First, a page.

Espiritu Santo, Vanuatu  December/January 2012

Pat and I took a three week trip to the second largest island in Vanuatu, Espiritu Santo....called "Santo" by the locals.  It was our first trip to the South Pacific and we were excited to experience this island, known for its natural beauty and still unspoiled by mass tourism.  The flight from Brisbane was a quick 2 1/2 hours.  Our trip was fantastic and Santo was just as we had imagined the South Pacific to be.  We were thrilled to experience the pristine, warm waters with the most colorful coral and fish we'd ever seen. 



There weren't many tourists on the island; the majority of the tourists were from Australia.  There's only a dozen or so small hotels on the entire island which added to its charm.  We were only able to see parts of the east coast; the west coast has tall, rugged mountains with impenetrable jungle.  There are indigenous communities living there, the most elusive of which are the Lysepsep people said to be pygmy size and rarely seen, living in banyans and caves.  About half of the people speak English, the other half speak French due to occupation by Britain and France.  Everyone speaks Bislama, and there are over 100 indigenous languages throughout the 83 island chain of Vanuatu.

There's a lot of history here, which includes three years of U.S. military presence during WWII.  As many as 500,000 troops came through here waiting for deployment to battle in the Pacific.  The island was a base for training and surveillance.  They built the major road on the east coast of the island, and the remains of hospitals and airstrips still remain.  When the military left after the war, they dumped war surplus items (trucks, jeeps, engines, etc.) into the sea, now known as Million Dollar Point.  Today you can dive/snorkel to see the coral/sea life growing on these items.  There's also shipwrecks (the famous SS President Coolidge, carrying troops to Santo but sunk by a friendly mine) and planes here, making it a popular place for divers. The locals were so friendly, and many people were happy to know we were from the U.S. 

Here are couple photos of military surplus items we took at m Million Dollar Point:



We stayed at different locations in Santo, which gave us the opportunity to compare locations as well as hotels.  One of our favorites was Moyyan House by the Sea, which had only five fares (bungalows) right on the beach.  It has a beautiful beach with warm, pristine turquoise waters, and great coral and fish.  A mere 15 steps from our bungalow into the water!



Below are some of the photos we took from our underwater camera while snorkeling:




We visited Champagne Beach on the north coast of Santo.  This famous beach has a wide white sand beach and crystal blue waters.  We learned why it was named Champagne Beach from our taxi driver.  He told us that back in WWII, the officers were allowed to use that beach for R&R as it was the best beach in Santo.  When the Japanese surrendered, the military invited the whole island to celebrate at Champagne Beach.  The taxi driver told us his grandfather was at that celebration, an unforgettable party with lots of champagne flowing.  Thus its name.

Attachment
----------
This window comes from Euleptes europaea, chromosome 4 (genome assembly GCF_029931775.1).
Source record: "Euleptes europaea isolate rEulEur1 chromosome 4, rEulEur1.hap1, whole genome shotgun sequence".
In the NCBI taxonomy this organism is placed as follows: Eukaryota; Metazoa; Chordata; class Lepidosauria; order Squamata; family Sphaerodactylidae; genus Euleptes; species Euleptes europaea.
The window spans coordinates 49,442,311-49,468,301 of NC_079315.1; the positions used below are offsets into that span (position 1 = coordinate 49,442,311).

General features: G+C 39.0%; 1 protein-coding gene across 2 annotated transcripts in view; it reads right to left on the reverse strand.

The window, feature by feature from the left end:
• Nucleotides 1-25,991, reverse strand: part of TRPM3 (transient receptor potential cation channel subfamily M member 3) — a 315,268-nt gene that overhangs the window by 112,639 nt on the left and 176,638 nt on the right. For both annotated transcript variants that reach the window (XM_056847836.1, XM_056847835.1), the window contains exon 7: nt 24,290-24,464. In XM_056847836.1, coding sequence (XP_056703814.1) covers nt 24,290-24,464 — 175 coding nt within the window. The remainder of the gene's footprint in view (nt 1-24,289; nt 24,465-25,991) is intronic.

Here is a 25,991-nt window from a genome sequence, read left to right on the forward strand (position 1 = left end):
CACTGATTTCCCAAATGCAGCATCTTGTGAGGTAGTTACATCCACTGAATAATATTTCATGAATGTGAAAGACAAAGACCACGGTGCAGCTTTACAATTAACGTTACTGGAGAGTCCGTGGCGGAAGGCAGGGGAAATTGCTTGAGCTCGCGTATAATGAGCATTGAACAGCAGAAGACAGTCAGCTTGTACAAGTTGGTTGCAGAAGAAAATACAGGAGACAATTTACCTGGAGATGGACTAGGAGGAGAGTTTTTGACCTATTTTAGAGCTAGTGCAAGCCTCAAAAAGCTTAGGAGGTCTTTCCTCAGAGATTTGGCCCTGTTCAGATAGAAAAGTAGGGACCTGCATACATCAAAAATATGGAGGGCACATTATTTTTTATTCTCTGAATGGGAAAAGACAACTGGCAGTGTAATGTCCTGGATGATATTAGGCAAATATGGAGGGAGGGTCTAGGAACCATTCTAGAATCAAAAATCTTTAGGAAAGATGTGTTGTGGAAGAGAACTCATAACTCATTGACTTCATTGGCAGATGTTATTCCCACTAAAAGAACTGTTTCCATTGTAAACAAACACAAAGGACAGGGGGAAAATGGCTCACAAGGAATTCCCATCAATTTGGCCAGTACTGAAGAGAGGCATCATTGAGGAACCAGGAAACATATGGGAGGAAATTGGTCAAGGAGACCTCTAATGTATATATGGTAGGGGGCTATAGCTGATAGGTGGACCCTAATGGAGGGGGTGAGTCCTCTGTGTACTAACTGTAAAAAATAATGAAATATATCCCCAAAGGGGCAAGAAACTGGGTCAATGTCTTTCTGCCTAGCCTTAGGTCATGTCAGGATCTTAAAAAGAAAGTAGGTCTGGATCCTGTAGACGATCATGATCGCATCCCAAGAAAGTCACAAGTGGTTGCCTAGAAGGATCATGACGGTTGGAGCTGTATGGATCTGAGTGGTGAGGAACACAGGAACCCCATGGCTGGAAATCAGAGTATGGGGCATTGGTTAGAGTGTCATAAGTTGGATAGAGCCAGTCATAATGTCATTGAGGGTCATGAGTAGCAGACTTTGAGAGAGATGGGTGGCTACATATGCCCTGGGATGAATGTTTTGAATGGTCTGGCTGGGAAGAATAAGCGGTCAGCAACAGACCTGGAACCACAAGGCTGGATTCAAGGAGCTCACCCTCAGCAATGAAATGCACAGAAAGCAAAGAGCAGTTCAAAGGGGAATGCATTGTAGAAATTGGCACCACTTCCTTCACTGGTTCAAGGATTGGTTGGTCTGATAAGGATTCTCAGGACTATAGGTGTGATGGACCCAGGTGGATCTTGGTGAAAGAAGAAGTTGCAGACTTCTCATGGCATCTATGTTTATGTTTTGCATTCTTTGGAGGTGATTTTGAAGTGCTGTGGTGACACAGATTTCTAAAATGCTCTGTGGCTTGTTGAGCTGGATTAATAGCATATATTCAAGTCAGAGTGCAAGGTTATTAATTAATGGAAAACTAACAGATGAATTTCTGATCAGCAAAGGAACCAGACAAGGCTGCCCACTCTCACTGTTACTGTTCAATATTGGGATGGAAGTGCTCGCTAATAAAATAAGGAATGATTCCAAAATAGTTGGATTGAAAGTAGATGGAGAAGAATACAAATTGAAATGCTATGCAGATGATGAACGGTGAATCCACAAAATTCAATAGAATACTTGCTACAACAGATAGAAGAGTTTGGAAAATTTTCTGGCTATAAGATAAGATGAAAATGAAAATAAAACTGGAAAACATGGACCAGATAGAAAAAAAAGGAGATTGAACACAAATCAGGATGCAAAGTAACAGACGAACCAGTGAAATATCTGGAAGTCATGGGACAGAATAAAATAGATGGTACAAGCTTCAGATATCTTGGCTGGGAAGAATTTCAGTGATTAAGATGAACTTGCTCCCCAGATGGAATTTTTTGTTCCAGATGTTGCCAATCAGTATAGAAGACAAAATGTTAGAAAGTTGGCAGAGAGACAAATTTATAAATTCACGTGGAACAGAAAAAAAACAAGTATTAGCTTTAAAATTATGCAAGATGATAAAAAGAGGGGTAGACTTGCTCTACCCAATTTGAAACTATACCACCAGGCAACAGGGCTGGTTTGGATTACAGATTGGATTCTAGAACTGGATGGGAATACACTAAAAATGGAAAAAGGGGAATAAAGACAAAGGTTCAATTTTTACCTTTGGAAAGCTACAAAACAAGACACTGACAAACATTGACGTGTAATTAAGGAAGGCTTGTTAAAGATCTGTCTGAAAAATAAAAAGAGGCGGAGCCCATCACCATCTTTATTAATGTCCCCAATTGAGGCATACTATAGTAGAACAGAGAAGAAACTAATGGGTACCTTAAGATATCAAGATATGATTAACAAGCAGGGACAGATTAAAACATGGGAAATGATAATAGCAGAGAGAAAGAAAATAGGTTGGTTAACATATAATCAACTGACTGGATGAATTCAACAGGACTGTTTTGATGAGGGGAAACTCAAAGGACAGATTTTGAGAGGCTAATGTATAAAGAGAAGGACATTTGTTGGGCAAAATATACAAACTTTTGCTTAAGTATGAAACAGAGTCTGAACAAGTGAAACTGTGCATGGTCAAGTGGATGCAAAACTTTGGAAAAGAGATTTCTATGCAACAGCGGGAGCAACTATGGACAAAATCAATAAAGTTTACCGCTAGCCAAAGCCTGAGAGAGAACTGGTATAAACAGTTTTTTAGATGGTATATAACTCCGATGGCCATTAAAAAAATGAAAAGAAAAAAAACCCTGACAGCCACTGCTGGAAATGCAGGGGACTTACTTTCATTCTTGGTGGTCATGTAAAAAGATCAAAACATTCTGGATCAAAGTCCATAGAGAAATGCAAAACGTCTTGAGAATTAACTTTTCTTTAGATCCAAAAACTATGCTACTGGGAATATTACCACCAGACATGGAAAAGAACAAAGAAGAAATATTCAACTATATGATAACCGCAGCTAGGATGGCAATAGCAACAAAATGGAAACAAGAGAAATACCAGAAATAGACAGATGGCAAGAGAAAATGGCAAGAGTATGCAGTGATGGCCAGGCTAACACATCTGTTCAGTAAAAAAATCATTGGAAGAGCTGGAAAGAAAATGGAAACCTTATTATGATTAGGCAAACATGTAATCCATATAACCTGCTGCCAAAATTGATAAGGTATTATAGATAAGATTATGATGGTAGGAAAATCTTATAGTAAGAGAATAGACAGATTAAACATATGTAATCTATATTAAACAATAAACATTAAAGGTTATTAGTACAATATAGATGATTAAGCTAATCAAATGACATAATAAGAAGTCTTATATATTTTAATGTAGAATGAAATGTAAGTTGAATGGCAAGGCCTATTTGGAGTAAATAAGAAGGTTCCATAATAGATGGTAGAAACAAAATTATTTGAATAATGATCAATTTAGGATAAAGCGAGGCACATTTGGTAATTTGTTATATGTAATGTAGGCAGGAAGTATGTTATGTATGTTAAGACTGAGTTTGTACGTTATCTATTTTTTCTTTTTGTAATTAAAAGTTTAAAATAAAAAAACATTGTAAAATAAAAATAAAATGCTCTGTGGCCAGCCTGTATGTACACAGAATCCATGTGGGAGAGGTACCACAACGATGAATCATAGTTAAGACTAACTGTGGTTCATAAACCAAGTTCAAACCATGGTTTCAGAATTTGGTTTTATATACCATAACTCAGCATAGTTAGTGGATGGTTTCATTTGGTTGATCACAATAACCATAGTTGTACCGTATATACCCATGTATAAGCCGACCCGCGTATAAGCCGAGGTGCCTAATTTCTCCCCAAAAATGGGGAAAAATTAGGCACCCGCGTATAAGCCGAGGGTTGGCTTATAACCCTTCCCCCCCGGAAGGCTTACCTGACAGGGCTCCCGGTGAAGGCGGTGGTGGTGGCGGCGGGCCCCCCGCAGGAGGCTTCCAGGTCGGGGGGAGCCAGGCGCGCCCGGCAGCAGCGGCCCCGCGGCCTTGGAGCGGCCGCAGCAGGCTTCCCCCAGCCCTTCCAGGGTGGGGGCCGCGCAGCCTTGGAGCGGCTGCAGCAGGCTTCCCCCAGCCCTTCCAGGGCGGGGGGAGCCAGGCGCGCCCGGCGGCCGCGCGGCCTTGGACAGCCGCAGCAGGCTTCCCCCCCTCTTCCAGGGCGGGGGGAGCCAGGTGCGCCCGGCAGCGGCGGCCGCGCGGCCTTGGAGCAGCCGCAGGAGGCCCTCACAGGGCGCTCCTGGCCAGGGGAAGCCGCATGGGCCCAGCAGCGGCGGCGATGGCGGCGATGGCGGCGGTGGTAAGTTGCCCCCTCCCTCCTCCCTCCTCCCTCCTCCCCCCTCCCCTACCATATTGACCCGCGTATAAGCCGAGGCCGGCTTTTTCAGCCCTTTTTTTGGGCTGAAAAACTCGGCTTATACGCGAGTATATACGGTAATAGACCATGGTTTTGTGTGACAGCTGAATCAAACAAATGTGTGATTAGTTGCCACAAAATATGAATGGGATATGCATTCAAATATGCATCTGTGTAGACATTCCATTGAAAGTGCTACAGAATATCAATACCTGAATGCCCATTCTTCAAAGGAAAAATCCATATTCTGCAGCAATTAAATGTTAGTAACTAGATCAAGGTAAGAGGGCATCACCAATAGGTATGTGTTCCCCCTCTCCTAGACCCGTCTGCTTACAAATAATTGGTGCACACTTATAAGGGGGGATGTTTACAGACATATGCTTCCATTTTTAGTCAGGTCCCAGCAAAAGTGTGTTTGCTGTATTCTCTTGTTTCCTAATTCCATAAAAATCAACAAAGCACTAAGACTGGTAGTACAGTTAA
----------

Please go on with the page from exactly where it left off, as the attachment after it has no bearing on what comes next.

There are many blue holes (freshwater sinkholes or vertical caves) in Santo.   The water was cool and incredibly blue.  A local family was swimming when we arrived, and we enjoyed chatting with them.


We rented a scooter and toured the island on two separate days.  Some of the stops included Lonnoc Beach, Velit Bay Plantation and Port Orly.  The road was excellent and free of traffic; I don't think we saw more than a dozen cars during our trip.  Santo's major exports are beef (there's cattle grazing everywhere), and copra (the dried meat of the coconut).  



There are so many orchids growing in the wild on Santo; we were tempted to take some back to Australia, but knew we wouldn't make it through customs.



Here are some photos of Oyster Bay Island hotel.  The island is located 200 meters off the mainland, so you have to take the ferry across to get back and forth. 



More photos taken with our camera while snorkeling:



We visited Luganville's market; Espiritu Santo grows a lot of agriculture.  We loved the baskets made from tree leaves.  The fruits were so sweet!


Almanique, a woman working at our hotel, invited us for kava tasting.  I don't remember the name of it, but it is supposedly the best one on the island and right on the water.  The ladies had a spread of local favorites, including flying fox (bat).  I had a taste, and it was quite beef (not chicken!).  We had one large cup of kava.   It tastes awful.  You have to drink all at one time.  Many people spit after can imagine why.  It made our lips numb and left us relaxed, but other than that I suppose we didn't have enough to get too mellow.



We took a guided tour to the Millenium Cave, which stretches 30 meters wide and 50 meters high.  It's s a 6-7 hour trek through the forest, down a canyon and a swim in the river.  Due to the heavy rain the day we went, we were not able to go into the cave.  It was too dnagerous to enter the cave with the high waters and rapid river.  Nevertheless, our legs were sore for several days after the hike.



We stayed at Aore Island resort for a few days, and it was a great place to relax.  The resort has a boat that picks you up on Santo Island and it's about a 10 minute boat ride to Aore Island.  The bungalows were beautiful, and the snorkeling at our front door was wonderful.



The resort had lovely trails through their coconut plantation.


We celebrated our last night in Santo at the hotel and lucky for us, it was island night....which included local foods, kava and entertainment.  We danced and had a lot of fun!



We loved Santo and hope to return one day!


Top of Page      Home          Back   Next Page